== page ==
Hollywood’s focus always shifts magically at this time of year from the fresh to the familiar. The Shape of Water, quirky and innovative, already is yesterday’s news as the next Avengers prepares to battle Rampage for the first shot at summer franchise business.
It’s all about following the money: After all the Oscar hoopla, The Shape of Water managed in the end to gross $61 million and Call Me By Your Name $17.4 million, but the gold standard for the summer blockbuster business is $1 billion, newly achieved by Black Panther. Given the fact that only three of the six majors experienced profit growth last year and that box office returns from May to September dropped 14.7% in the U.S. and Canada, it’s understandable why the studios are relieved to shift focus.
Black Panther’s mega success has, of course, confounded studio strategists who keep searching for the foolproof formula (Panther is not quite a remake, and not quite a superhero movie). Their shifting tactics have resulted in some wild roller-coaster rides: The sequels and remakes mantra ruled until The Mummy and King Arthur: Legend of the Sword returned studio mavens to reality. Reliance on the filmmaker-as-auteur school may have delivered results for the old United Artists, but the collapse of Paramount’s 2017 slate (from mother! to Downsizing) served as a reminder that director dreams do not translate into box office.
The magic answer in the heyday of the studio system was to place all bets on movie stars, but the misadventures of the Sony regime under Amy Pascal a few years ago punctured that myth. Struggling with its wobbly slate of mid-budget dramas, Sony effectively bet the store on two stars who also fancied themselves as producers. It was a serious bet: The 50 or so films built around Will Smith and Adam Sandler embodied an array of star-driven sequels and remakes plus some mid-budget vanity projects, all huddled under the Sony corporate umbrella. The Smith & Sandler adventure is vividly reprised in a new book by Ben Fritz, a reporter for the Wall Street Journal, whose account is built largely on information pillaged during Sony’s infamous hacking scandal (it’s titled The Big Picture: The Fight for The Future of Movies). While much of the data is public knowledge, Fritz buttressed it with original reporting that puts Sony’s extravagant caper in new perspective.
At the peak of their game, Smith and Sandler were both nonstop and non-negotiable. Pascal billed her regime as “a relationship studio” and the two stars benefited from their affectionate relationship. Smith and Sandler pulled down $20 million a picture against 20% of the gross (whichever was bigger), plus another $5 million against 5% for producing and $4 million each for overhead. Movies starred in or produced by the two grossed $3.7 billion between 2000 and 2015, generating almost a quarter of the studio’s profits.
They sustained a frantic pace, as though fearing that the gravy train would pull away: Sandler starred in 24 films, producing an additional 13. Smith starred in 15, producing seven. Both initiated their Sony careers with big hits. For Smith, Men in Black II grossed $441.8 million and Hancock $624.3 million. Sandler ground out comedies like Click, which grossed $237.7 million, and Grown Ups, which grossed $271.4 million. But, as Fritz reminds us, what started as a cozy relationship ultimately became a numbing dependency. Even as the stars made abundant use of studio perks, becoming regulars on the corporate jets, studio overhead continued to soar. Whenever overhead was raised at corporate meetings, Pascal or another senior executive would remind colleagues that “Smith and Sandler paid for our homes.”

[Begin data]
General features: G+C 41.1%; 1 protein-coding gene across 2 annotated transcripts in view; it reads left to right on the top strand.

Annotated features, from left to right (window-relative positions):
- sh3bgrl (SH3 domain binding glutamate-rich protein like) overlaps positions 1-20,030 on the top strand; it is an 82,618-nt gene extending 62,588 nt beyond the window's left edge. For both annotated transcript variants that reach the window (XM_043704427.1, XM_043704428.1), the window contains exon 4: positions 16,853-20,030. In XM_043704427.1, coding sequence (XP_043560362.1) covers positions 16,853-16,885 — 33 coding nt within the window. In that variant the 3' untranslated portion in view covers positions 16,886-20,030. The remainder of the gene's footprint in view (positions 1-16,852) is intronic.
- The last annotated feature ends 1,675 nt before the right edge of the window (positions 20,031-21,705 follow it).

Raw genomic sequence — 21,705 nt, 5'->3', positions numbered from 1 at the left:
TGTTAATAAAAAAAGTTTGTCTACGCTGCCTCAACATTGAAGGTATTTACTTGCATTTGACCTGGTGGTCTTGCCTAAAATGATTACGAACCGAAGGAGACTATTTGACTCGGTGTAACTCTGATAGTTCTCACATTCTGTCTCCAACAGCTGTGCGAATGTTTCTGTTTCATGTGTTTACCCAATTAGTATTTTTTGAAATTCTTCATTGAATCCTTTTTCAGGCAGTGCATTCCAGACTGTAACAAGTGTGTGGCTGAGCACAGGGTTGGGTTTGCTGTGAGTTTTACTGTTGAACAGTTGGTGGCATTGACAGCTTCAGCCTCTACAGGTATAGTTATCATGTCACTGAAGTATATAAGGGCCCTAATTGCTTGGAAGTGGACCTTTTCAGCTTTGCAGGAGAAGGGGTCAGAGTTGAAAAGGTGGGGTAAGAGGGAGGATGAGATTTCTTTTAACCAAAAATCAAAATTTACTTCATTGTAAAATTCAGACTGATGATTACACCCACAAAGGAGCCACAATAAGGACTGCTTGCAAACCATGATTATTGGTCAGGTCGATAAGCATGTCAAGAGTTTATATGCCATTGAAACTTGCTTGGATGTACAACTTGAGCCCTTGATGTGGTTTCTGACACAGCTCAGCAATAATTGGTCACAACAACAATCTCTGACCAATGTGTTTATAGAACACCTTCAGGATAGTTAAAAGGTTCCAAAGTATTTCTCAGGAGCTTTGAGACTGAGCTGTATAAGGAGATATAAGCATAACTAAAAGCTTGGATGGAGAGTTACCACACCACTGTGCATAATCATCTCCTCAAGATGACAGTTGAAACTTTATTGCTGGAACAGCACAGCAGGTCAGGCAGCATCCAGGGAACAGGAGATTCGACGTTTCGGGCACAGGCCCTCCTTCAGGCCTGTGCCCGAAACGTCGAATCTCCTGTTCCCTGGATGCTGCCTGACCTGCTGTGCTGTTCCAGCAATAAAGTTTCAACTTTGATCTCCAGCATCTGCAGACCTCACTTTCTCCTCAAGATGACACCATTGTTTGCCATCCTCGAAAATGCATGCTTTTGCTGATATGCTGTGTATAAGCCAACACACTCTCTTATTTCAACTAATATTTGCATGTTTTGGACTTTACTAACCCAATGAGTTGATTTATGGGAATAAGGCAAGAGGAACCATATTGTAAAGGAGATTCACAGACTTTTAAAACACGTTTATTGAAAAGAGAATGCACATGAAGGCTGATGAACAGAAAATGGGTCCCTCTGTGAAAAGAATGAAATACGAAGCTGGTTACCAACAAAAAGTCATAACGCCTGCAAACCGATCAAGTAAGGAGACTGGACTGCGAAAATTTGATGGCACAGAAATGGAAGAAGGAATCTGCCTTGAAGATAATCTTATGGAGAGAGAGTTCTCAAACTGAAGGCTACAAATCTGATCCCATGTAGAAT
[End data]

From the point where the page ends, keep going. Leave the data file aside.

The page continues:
As production budgets (and overages) continued to rise, Smith produced a curious bomb called After Earth (which starred his son Jaden), costing $149 million to produce but losing $25 million for the studio. Smith then starred in and produced a specialty film titled Concussion, reducing his fee to $10 million – but the film still lost $25 million. Men In Black III went massively over budget (costing $250 million) but grossed $624 million and broke even. Sandler’s last Sony film was Pixels in 2015, which cost $110 million and managed to break even. Sony had tried to back out of That’s My Boy in 2012. Bottom line: A loss of $42.5 million.
Ultimately, Smith and Sandler took their business elsewhere and also downsized their demands and producing ambitions. Pascal, whose last annual payday totaled $21 million, was terminated by her longtime ally, CEO Michael Lynton, and was shifted to a producing deal. Lynton himself departed last year for other shores after a 12-year run at Sony (he is a major shareholder in Snap).
Fritz’s book points out that the extravagance of the Sony commitments seemed marginally justifiable in the years when profits from DVDs consistently buttressed the returns of the majors, but later became dangerous with the movie business under siege from streaming and other new competitors. Indeed, the ascendancy of the movie star had suddenly ended, along with the mid-budget drama that stars traditionally favored. Twenty million dollar paydays at this moment have all but disappeared for stars (a rare exception is Dwayne Johnson –- The Rock -– who
will pull down $21 million for the forthcoming Red Notice).
The upshot: Studios are struggling to discover “zeitgeist busting events” or “eye popping spectacles” to sell tickets — and hoping that a new magic formula may emerge from the melee.